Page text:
the Understanding the Various Business Tariffs

Understanding the Various Business Tariffs

The various business Tariffs available in the United Kingdom are designed to assist small to medium-sized businesses in sourcing the products and services they require to remain competitive. Tariffs are a legal obligation for many businesses to pay a specific rate for the imported goods that they require from other countries. Tariffs are established by each country and are subject to revision periodically. Tariffs are commonly applied when importing certain categories of goods. These categories include Imported Flowers and Plants, Imported Cars, and Imported Computers and Electronics.


The duty rate is determined by the government body

that issued the Tariff. The rates charged on these goods vary, depending on the type of item, its use and intended destination, and many other factors. For example, if an import car is needed to work in an automobile factory, the manufacturer will be required to pay a different rate than that for a similar item to be purchased directly from a consumer. There are several types of Tariffs available in the United Kingdom. The most commonly used tariff is the Single Tariff. The Single Tariff sets the duty and price for all imported goods.


A similar type of tariff is the Multi-Trading Tariff.

This is applied when importing goods in bulk and allows a trader to trade in more than one country. There are instances when traders can qualify for special treatment, such as those for agricultural or horticultural products. The most common tariff in the UK is the General Tariff. The G Tariff classifies goods into three categories; food, manufactured goods, and non-food items.


The rates charged for goods are governed by the rules set

out by the Government Tariff Office. The G Tariff Office implements the rules of the Tariff using a formula based on the unit price index. The various business tariffs allow importers to choose the most appropriate tariff for their products. Importers can use the tariffs to secure their competitive advantage. The importer has an obligation to follow the rules of the Tariff and to sell his products only to licensed retailers.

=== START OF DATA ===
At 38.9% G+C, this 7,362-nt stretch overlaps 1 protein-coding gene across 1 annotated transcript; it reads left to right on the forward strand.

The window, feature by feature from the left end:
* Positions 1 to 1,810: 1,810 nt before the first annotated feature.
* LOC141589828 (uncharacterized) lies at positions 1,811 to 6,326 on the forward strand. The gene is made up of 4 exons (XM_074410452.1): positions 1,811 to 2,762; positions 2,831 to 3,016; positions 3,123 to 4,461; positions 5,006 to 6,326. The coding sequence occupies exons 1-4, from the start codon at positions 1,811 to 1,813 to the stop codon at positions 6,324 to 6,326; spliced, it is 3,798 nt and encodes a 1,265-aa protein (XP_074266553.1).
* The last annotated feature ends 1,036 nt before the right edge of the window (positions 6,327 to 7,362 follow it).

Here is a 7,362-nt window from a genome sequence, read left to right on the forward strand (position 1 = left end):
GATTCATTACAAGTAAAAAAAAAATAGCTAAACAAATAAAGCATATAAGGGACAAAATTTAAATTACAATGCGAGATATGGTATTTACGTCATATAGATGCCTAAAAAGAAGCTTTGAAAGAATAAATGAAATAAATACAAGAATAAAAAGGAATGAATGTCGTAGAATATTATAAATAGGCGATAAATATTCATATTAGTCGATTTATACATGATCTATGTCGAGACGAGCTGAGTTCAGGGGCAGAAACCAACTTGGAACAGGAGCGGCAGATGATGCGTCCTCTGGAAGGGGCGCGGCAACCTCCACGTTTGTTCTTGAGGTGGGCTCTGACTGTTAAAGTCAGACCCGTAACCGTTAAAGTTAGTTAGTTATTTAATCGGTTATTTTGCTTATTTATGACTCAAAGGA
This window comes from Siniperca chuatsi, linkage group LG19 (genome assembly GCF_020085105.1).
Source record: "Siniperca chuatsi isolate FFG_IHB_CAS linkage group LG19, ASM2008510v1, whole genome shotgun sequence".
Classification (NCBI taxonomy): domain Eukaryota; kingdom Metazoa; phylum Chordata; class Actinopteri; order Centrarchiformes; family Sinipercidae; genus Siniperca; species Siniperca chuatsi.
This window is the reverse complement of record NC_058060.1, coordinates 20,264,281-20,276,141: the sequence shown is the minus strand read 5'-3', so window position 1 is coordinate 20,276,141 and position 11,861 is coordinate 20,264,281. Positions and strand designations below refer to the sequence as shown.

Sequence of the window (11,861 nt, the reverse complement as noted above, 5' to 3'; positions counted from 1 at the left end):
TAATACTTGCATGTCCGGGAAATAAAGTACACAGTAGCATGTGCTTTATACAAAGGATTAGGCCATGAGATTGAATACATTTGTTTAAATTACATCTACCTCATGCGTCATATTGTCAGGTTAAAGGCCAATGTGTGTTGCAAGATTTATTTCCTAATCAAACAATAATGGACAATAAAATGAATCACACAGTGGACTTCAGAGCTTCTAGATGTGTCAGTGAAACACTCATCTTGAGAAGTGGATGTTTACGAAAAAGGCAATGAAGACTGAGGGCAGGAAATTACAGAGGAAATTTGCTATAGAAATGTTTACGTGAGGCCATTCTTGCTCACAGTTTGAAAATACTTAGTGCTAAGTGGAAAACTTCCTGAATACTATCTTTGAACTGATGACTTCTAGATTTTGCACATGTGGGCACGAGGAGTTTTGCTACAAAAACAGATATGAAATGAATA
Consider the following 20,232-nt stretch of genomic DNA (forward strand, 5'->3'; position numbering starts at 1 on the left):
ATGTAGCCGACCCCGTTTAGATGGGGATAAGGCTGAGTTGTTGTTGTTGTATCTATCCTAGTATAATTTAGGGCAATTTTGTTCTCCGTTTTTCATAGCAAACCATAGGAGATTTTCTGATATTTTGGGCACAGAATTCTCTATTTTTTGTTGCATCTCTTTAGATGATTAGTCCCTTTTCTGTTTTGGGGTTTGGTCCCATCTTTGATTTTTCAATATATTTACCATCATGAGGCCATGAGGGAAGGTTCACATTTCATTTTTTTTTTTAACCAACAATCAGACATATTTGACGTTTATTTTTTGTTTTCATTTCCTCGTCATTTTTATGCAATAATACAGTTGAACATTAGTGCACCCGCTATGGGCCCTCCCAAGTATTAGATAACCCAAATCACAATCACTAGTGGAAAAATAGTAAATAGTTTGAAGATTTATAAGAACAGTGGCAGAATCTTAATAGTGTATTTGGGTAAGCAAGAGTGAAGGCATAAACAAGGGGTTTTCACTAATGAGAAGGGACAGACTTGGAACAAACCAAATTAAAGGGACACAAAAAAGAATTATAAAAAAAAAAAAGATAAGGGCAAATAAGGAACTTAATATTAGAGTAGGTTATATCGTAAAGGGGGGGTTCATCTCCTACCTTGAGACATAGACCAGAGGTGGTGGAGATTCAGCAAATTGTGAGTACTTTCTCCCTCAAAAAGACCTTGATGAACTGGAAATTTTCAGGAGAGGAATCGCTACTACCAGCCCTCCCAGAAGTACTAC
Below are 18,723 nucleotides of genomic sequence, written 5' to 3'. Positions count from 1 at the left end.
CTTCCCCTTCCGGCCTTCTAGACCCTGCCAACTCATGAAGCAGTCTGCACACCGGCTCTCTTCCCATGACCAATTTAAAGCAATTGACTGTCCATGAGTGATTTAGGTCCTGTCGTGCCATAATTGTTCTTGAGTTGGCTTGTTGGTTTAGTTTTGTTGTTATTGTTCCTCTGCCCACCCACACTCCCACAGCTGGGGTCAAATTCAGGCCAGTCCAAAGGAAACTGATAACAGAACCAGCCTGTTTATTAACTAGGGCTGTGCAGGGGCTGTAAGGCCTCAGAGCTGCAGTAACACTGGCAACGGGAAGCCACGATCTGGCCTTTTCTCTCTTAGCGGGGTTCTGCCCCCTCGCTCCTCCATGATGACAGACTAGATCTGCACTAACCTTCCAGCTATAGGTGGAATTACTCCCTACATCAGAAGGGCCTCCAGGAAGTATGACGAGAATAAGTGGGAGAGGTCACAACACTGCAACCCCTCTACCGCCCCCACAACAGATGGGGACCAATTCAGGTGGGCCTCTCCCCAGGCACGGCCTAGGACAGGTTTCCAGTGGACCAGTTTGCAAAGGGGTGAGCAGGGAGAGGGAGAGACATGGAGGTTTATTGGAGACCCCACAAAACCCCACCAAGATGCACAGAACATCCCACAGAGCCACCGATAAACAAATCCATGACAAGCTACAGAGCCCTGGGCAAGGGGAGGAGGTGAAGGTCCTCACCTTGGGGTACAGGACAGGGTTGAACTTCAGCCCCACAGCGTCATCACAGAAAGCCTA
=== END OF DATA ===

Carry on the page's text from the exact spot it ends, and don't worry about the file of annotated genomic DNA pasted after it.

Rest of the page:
Some importers take advantage of the G Tariff’s

allowance to shift their goods without obtaining a written authorization from the G.O. The importer must provide documentation that he obtained the permission. The importer may also export goods below the quota permitted. The importer should not send goods above the quota to reach a non-European country. If an importer chooses to use the Single tariff for his import, he must be aware of the different rates applicable in the various parts of the United Kingdom. Rates for some imported goods can be very high in England and Wales and very low in Scotland.


Several factors affect the price of imported goods.

These include; the rate of exchange between the currencies of the countries, the difference in duty payable, and the rate at which imports are brought into the country. The importer’s goods will become expensive if he advertises them at the wrong time. The importer should always be aware of the rates at which his goods are sold in the United Kingdom. This way he will be able to attract the right customers and increase his profits by importing cheap goods.

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